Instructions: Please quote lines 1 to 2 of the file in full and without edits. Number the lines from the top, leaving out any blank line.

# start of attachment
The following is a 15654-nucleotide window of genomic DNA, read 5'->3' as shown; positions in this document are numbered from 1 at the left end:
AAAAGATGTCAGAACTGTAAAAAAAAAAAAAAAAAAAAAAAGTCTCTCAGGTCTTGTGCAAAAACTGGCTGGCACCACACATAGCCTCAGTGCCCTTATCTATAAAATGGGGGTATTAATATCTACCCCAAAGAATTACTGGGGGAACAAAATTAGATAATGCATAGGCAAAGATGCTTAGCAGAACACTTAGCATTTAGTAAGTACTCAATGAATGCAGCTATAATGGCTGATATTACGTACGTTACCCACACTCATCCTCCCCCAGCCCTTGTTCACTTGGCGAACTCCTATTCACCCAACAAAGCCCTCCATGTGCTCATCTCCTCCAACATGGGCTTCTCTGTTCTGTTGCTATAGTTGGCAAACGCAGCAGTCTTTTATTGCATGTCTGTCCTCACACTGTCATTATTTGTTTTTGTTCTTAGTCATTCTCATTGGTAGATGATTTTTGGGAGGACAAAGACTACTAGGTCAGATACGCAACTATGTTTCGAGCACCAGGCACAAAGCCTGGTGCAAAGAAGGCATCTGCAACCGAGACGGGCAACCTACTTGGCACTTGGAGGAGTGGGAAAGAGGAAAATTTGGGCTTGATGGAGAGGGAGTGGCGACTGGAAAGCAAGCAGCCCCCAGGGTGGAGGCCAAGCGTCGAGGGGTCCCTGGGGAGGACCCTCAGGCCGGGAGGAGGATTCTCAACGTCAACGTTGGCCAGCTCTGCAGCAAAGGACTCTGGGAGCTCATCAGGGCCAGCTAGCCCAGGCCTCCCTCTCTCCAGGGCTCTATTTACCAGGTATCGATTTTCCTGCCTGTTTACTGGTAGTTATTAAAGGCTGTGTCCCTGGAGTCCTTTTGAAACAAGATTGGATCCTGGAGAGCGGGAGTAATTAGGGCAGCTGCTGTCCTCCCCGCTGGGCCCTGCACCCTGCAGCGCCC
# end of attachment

The following is a 15654-nucleotide window of genomic DNA, read 5'->3' as shown; positions in this document are numbered from 1 at the left end:
AAAAGATGTCAGAACTGTAAAAAAAAAAAAAAAAAAAAAAAGTCTCTCAGGTCTTGTGCAAAAACTGGCTGGCACCACACATAGCCTCAGTGCCCTTATCTATAAAATGGGGGTATTAATATCTACCCCAAAGAATTACTGGGGGAACAAAATTAGATAATGCATAGGCAAAGATGCTTAGCAGAACACTTAGCATTTAGTAAGTACTCAATGAATGCAGCTATAATGGCTGATATTACGTACGTTACCCACACTCATCCTCCCCCAGCCCTTGTTCACTTGGCGAACTCCTATTCACCCAACAAAGCCCTCCATGTGCTCATCTCCTCCAACATGGGCTTCTCTGTTCTGTTGCTATAGTTGGCAAACGCAGCAGTCTTTTATTGCATGTCTGTCCTCACACTGTCATTATTTGTTTTTGTTCTTAGTCATTCTCATTGGTAGATGATTTTTGGGAGGACAAAGACTACTAGGTCAGATACGCAACTATGTTTCGAGCACCAGGCACAAAGCCTGGTGCAAAGAAGGCATCTGCAACCGAGACGGGCAACCTACTTGGCACTTGGAGGAGTGGGAAAGAGGAAAATTTGGGCTTGATGGAGAGGGAGTGGCGACTGGAAAGCAAGCAGCCCCCAGGGTGGAGGCCAAGCGTCGAGGGGTCCCTGGGGAGGACCCTCAGGCCGGGAGGAGGATTCTCAACGTCAACGTTGGCCAGCTCTGCAGCAAAGGACTCTGGGAGCTCATCAGGGCCAGCTAGCCCAGGCCTCCCTCTCTCCAGGGCTCTATTTACCAGGTATCGATTTTCCTGCCTGTTTACTGGTAGTTATTAAAGGCTGTGTCCCTGGAGTCCTTTTGAAACAAGATTGGATCCTGGAGAGCGGGAGTAATTAGGGCAGCTGCTGTCCTCCCCGCTGGGCCCTGCACCCTGCAGCGCCC